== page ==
Monday, July 09, 2007

Web 2.0 is a government plot!

I have come to the conclusion that this whole "Web 2.0", user created content craze is a fiendish government plot. We've learned about the Bush administration's warrantless wiretapping. We can see the UK turning into a surveillance state with what seems like more CCTV cameras than people. All over the world, government are inflicting repressive measures on their people.

But I've uncovered the real plot.

Blogging, Flickr, Wikipedia, YouTube, MySpace and all the rest... they're nothing but a global conspiracy to trick the populace into voluntarily giving up all their secrets. And it works way better than kidnapping people off the streets and spiriting them off to another country where you can torture them. The CIA does that for fun, not for information.

I've read articles that show how easy it would be to rob, stalk or kill someone based solely on information the victim makes public. I've seen one of the highest profile people on YouTube give out so much identifying information that literally anybody could find his home address. Sucks to be his family. And there are no end of stories (some apocryphal) of children placing themselves in harm's way via "social networking" sites.

And this is what people do without being deliberately tricked. Just wait until someone who actually understands how technology works gets into power. You want to know what jihadis are really up to? Set up a series of blogs/MySpace accounts/YouTube accounts making inflammatory anti-Islam statements. Make another set that are pro-jihad/anti-American. Check the I.P addresses of viewers and commenters. Find out what other sites the ones who seem particularly scary are involved in.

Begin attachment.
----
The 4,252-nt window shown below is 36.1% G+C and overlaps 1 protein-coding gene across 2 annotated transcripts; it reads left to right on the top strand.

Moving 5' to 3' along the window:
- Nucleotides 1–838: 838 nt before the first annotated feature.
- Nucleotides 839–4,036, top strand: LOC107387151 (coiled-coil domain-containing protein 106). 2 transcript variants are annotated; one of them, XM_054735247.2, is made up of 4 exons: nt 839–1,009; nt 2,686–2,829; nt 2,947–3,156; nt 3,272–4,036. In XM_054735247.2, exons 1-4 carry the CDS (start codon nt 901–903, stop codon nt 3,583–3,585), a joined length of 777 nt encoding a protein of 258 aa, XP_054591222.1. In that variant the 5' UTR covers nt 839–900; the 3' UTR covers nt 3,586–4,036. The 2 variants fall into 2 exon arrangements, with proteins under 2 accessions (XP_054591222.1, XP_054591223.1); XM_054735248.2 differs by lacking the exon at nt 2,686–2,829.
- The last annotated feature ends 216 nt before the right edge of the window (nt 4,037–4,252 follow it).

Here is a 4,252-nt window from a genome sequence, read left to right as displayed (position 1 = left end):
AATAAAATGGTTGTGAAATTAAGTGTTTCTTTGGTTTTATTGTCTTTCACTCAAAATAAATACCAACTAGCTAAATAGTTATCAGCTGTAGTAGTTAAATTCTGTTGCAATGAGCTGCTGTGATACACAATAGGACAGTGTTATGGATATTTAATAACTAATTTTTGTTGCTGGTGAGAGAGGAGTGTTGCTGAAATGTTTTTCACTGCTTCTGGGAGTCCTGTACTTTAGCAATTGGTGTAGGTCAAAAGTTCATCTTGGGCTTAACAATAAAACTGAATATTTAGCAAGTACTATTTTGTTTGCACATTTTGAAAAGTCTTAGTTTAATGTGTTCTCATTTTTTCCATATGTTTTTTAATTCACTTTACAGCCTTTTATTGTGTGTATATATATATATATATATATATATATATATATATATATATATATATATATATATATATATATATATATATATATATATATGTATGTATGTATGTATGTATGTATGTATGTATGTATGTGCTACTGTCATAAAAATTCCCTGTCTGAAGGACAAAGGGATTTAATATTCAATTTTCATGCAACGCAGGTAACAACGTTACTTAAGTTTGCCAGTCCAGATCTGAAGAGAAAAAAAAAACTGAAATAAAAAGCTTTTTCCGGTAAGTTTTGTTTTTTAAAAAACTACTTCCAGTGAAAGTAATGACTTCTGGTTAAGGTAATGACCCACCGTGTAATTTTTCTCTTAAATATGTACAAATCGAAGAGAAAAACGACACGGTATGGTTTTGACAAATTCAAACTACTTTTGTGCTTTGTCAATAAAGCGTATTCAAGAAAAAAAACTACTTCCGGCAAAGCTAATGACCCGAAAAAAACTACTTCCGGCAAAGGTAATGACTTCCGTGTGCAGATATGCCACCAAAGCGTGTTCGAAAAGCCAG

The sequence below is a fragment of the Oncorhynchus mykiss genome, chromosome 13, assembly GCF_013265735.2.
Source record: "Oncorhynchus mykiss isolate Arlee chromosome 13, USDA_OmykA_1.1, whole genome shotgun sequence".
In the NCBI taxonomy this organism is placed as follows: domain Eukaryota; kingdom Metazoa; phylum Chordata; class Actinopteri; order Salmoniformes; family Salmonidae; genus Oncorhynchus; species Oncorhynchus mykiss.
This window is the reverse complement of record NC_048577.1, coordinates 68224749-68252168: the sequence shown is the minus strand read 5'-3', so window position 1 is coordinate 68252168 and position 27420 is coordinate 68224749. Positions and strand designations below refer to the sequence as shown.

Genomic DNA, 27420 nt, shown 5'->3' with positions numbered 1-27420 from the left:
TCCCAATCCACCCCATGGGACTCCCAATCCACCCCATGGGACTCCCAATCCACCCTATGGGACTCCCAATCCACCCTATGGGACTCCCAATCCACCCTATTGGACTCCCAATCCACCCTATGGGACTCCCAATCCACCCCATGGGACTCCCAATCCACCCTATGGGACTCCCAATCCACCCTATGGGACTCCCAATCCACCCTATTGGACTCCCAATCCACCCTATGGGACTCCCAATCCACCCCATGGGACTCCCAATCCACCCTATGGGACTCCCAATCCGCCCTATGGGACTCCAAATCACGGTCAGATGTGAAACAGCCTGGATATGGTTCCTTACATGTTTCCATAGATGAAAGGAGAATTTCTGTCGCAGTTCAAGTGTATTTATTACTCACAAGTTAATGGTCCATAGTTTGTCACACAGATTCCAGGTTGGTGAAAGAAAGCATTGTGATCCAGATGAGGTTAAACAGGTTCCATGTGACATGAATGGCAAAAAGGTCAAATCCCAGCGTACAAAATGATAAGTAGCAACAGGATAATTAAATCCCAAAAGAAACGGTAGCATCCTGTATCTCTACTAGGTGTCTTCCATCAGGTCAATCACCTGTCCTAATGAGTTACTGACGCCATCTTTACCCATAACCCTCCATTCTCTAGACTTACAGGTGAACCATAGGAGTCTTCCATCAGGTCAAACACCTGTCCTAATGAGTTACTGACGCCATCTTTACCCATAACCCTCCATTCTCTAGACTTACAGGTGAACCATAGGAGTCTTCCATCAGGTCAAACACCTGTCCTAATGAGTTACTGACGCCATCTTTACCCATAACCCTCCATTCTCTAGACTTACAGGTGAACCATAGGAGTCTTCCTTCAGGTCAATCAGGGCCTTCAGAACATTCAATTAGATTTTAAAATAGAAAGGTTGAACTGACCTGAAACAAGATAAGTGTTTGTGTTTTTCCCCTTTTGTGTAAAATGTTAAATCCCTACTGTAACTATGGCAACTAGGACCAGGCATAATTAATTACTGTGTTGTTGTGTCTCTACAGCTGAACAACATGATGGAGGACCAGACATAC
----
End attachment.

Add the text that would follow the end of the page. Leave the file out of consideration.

Hey presto! No wire tapping, no crushing of civil liberties. All you do is use the internet to let people out themselves. People, generally, are stupid. People act with very little thought for long term consequences. This is why the death penalty doesn't work as a deterrent. It works if you want revenge but it doesn't work as a deterrent. Actually, in all honesty, I'd be very surprised if this isn't happening already.

There have been several high profile instances of police busting pedophiles via the internet (including ones so badly managed that a huge number of people have probably been falsely accused.) So the same sort of sting set up for political purposes is hardly a stretch. It's just that I have very little faith in the intelligence of the people running western governments. Or maybe it's more a case that they have very little faith in their citizens. Hyperbole and fear-mongering seem to serve them well, so why should they waste too much time actually serving and protecting the populace in any meaningful way?

Every time people protest government incursions into their privacy the refrain "you have nothing to worry about if you've done nothing wrong" is heard. I'm starting to think the younger generations are getting so used to the idea of making everything about themselves public, that mantra will be unnecessary. When making every aspect of your life public is the norm (down to minute-to-minute Twittering) there will be no secrets.

It reminds me of the small town where I grew up. Everybody knew everybody else's business. Strangers were viewed with suspicion because we didn't know them intimately. Anyone local who dared to keep secrets or stray outside accepted norms was looked upon darkly. If they were lucky, being an outcast was the only repercussion.

Won't it be fun when wanting to maintain some shred of privacy is the only excuse the government needs to arrest you? And not laying every aspect of your life open online will raise all the suspicion necessary in the minds of a jury of your "peers" for a guaranteed conviction.


Brad Hackman said...

totally agree...

Mr Angry said...

First comment on this blog in about a year :)